Corrupting the Minds of the Young

By Dr. Selwyn R. Cudjoe
September 08, 2010

Jack WarnerI was in Italy when the scandal about the cheating of the Pakistani cricketers broke. When I got back to England last Monday, it was the only thing one read about in the English newspaper; the major story one heard on television. One would have thought that the Pakistanis had violated English honor and brought the gentleman’s game into absolute disrepute. It was not so much that the Parkistanis had cheated on the outcome of the game. They were accused on cheating of discrete aspects of the game such as bowling one or two deliberate no-balls which we are told resulted in the loss or gain of hundreds to thousand of dollars to criminal elements.

In spite of the fact that Pakistan was crippled by some of the worst floods in its history Pakistan’s Cricket Board Chairman Ejaz Butt flew to England to interview the players to find out the truth or falsity of the matter. The Pakistani High Commissioner in London and the Scotland Yard immediately intervened to determine whether a case could have been made against some of the players although one player asserted that the 150,000 British pounds found in his hotel room was to be used to shop for his sister’s wedding.

What a wonderful brother!

The results of the inquiry were quick, methodical and resolute. According to the Financial Times England and Wales Cricket Board “believes that the rest of the tour would lack credibility if any of the Pakistan cricketers connected to the controversy were selected to play in further games.” Three players were suspended and the tour continued under a cloud of suspicion.

As I read the story I thought of C. L.R. James who talked about cricket and its influence on the formative minds of the young and how the morals inherent in the game shaped the lives of so many of us in our younger days. In 1985, he wrote: “An artistic, a social event does not reflect the age. It is the age. Cricket, I want to say most clearly, is not an addition or a decoration or some specific unit that one adds to what really constitutes the history of a period. Cricket is as much part of the history as books written are part of the history.”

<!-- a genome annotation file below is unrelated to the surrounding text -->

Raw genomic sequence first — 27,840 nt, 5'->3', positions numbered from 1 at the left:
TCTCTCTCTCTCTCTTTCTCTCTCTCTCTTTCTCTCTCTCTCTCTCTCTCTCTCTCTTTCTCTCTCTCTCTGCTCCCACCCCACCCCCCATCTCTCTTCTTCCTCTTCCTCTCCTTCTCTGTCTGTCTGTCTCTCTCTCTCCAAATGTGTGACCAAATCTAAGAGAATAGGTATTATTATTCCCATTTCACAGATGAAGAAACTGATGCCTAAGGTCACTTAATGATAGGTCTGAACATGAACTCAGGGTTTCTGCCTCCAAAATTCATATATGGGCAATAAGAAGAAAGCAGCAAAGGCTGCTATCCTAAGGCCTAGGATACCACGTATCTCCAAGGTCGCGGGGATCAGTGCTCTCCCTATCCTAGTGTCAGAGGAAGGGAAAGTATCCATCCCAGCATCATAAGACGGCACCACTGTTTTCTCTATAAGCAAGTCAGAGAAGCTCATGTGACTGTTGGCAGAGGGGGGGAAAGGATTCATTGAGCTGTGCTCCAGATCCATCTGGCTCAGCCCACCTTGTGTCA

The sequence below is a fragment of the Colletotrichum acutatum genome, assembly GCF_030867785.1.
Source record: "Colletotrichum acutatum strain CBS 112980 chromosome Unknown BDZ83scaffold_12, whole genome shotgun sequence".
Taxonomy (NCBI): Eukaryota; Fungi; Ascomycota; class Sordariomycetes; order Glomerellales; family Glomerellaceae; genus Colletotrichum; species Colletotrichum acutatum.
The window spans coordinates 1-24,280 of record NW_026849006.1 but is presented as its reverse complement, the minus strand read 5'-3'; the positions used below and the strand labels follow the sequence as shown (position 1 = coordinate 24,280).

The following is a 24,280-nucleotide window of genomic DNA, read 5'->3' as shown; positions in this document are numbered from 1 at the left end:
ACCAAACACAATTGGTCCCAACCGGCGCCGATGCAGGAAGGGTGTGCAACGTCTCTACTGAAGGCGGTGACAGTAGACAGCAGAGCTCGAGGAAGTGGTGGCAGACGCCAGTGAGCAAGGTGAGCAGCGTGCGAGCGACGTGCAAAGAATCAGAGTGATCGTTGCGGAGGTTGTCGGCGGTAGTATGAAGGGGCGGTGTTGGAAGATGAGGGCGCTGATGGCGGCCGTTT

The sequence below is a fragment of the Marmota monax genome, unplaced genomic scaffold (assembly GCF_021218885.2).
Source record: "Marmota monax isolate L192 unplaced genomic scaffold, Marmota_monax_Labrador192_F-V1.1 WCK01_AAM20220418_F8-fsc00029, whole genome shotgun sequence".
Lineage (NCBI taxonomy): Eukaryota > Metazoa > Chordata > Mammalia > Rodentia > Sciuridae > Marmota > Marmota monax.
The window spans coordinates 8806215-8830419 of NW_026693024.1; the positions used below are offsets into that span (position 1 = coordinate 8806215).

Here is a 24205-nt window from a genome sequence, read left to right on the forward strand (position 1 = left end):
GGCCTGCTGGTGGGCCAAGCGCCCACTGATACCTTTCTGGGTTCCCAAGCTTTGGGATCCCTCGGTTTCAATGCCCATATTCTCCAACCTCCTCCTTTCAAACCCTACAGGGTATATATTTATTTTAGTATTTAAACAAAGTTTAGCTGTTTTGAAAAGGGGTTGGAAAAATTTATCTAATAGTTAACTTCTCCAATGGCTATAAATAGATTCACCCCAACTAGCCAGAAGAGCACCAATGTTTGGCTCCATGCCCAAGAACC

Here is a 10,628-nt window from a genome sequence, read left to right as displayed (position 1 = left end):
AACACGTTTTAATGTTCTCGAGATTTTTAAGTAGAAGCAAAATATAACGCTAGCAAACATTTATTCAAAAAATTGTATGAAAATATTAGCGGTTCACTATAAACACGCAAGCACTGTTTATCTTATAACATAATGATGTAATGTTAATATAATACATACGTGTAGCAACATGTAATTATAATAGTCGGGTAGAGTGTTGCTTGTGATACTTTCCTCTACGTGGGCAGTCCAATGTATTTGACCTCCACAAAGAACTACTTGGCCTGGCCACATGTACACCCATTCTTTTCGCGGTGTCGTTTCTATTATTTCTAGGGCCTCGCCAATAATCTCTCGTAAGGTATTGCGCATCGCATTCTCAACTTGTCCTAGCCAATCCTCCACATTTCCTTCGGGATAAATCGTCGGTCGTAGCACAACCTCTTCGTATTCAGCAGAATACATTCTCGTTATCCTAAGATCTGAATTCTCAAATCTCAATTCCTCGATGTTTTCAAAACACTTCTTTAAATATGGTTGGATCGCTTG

Perhaps the English officials were trying to preserve that essential Englishness of the game which made them act so swiftly. A way of life was at stake. One had to act with alacrity. That is what the game means to the country.

On July 1, 2010, Richard Baker and Nick McKenzie made the following allegations in the Sydney Morning News. “When it comes to the world of sports politics, Jack Warner may be the most scandal-tainted man with whom Kevin Richard [an Australian sport official] has ever posed. In the last decade, the FIFA vice president and Trinidad and Tobago football boss had repeatedly been accused of abusing his position as an international football official to enrich himself and his family. The scandals include acquiring lucrative sports broadcast rights for a pittance and allegedly stealing sponsorship funds from his home nation’s soccer team…Warner of course is a man Australia is assiduously courting with a firm eye on the future. 2022 to be exact.”

These were only allegations. Andrew Jennings also devoted a significant part of his book Foul! to Jack’s alleged misdeeds and went after Jack in a vicious manner. It was almost as though Jennings had a mandate from heaven (or is it hell) to bring down Jack and make him pay for whatever his alleged sins might be.